Marijuana-Impaired Driving a Growing Public Safety Concern

Amid discussions of changes to marijuana policy in Maine, growing concerns amongst members of the Healthy Androscoggin community coalition about impact on impaired driving.

LEWISTON – December is National Impaired Driving Prevention Month in the United States.  A lot of focus of impaired driving prevention over the past two or three decades has been on alcohol.  Here in Androscoggin County, the efforts of Healthy Androscoggin, the Androscoggin County Alcohol Enforcement Team, and the community-based substance abuse prevention task force Project Unite! have served to greatly impact drunk driving.

Now, with discussions of marijuana legalization in Maine taking place, increased focus is being put on marijuana-impaired driving and its impact on public safety.  Many community members are questioning what impact marijuana legalization in Maine would have on the prevalence of marijuana-impaired driving.

The latest science on the effects of marijuana on the brain and body explains how the drug can significantly alter the ability of an individual to drive a vehicle safely.  For most, a single potent dose of marijuana would interfere with fundamental driving skills.[i]  The typical effect is significantly diminished psychomotor performance.  Psychomotor skills are essential for the basics of driving; steering, braking, and shifting between gears.  Studies also show that attentiveness, vigilance, and perception of time and speed are all impacted by marijuana use.[ii]

This combination of effects is what leads to a marijuana-impaired driver being a significant danger to themselves, and others on the road.  Research shows that regular marijuana use will double the risk of a motor vehicle crash.[iii]  Marijuana drivers may try to compensate for the effects of the drug by driving slower.  But with a delayed reaction time and diminished steering and braking skills, any unexpected road conditions will negate those attempts to compensate.  This can lead to a vehicle crash that injures the driver, passengers, and potentially other motorists in their path.

A comprehensive report out of Colorado, which legalized recreational marijuana in 2012 and had pot dispensaries go operational in 2014, indicate that such a policy change may compound already serious problems with marijuana-impaired driving.  Data from this report shows that in the first 6 months of 2014, there was a 100% increase in traffic fatalities involving drivers testing positive for marijuana.  Larimer County Sheriff’s Department Driving Under the Influence of Drugs (DUID) reports showed that in 2013, 95% of the 131 DUID arrests tested positive for marijuana.

Marijuana-impaired driving is already an issue in Maine.  Data from the Maine Department of Transportation collected in 2009 and 2010 shows that in the impaired driving cases where a drug recognition expert was called in, cannabinoids, the drug class that includes marijuana, ranked as the number one drug found.[iv]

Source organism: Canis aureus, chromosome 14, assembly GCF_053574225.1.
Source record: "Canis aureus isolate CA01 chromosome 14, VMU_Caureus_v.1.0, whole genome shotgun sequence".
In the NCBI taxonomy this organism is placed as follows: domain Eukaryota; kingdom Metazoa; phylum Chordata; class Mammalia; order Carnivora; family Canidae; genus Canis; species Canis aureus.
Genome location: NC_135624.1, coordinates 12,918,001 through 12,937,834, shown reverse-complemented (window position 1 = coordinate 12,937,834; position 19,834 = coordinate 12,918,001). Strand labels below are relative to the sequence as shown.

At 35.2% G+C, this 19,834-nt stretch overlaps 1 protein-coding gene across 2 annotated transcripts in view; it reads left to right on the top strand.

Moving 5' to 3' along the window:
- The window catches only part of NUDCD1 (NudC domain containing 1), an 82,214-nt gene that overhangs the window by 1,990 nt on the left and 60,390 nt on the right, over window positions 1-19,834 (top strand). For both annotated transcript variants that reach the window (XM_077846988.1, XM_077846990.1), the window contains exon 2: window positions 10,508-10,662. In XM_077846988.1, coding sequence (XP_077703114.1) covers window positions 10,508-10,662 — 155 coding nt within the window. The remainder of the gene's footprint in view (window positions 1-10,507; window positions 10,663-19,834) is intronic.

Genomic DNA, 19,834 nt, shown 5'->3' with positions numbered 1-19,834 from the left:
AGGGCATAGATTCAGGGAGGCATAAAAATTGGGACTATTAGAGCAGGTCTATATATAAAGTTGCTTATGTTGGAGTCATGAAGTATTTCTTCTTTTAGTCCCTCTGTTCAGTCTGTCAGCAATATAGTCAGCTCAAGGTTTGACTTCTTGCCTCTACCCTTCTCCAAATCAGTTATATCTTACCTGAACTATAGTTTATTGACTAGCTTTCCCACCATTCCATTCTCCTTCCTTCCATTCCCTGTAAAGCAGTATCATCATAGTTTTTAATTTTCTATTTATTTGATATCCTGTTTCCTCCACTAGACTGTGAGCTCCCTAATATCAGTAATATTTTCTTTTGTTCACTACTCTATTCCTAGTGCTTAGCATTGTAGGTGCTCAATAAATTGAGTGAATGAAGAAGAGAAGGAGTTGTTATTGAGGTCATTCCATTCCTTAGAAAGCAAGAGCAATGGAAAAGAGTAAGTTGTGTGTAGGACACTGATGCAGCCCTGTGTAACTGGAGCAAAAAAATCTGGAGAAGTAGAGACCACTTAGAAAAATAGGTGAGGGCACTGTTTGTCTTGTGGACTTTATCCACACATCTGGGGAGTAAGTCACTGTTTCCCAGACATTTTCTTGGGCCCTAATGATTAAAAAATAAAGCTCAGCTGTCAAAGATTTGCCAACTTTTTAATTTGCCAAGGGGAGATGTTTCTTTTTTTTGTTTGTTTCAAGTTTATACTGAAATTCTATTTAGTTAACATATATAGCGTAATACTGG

Many community members, including coalition members of Healthy Androscoggin have concerns about how a policy of marijuana legalization could result in increases in  impaired driving.  “I think many in our community wonder if increasing access and availability to marijuana might create more problems on our roads similarly to what they seem to be seeing in Colorado and Washington.”, comments Scott Gagnon, substance abuse prevention manager for Healthy Androscoggin.  “Our role in this ongoing policy discussion is to educate community members, leaders, and other stakeholders on the science and effects of today’s marijuana.”

Healthy Androscoggin has a new presentation on marijuana it can provide to organizations and community groups.  The presentation was developed by the Maine Office of Substance Abuse and Mental Health services and its Marijuana Workgroup. It features the latest science on marijuana, its impacts on the brain and body, and impacts on public safety.  Healthy Androscoggin can provide this training, for free, to any organization or community group in Androscoggin County.  For more information on having a presentation provided to your organization, call 795-2120 or visit the Healthy Androscoggin website at

Healthy Androscoggin is the Drug Free Communities coalition serving Androscoggin County.  Its major goals are to increase community collaboration and to prevent and reduce youth substance abuse. 

[i] Mack, A & Joy, J. (2001) Marijuana as Medicine? The Science Beyond the Controversy. Washington,   D.C.: National Academy Press

[ii] O’Kane C.J., Tutt, D.C. & Bauer, L.A. (2002) Cannabis and driving: A new perspective. Emergency Medicine. 14, 296-303

[iii] M. Asbridge, J.A. Hayden, J.L. Cartwright. (2012) Acute cannabis consumption and motor vehicle collision risk; systematic review of observational studies and meta-analysis.  British Medical Journal,  344 : e536: DOI:

[iv] Maine Department of Transportation. (December 2010) Drug and Alcohol Crash Related Data. Augusta, ME: Author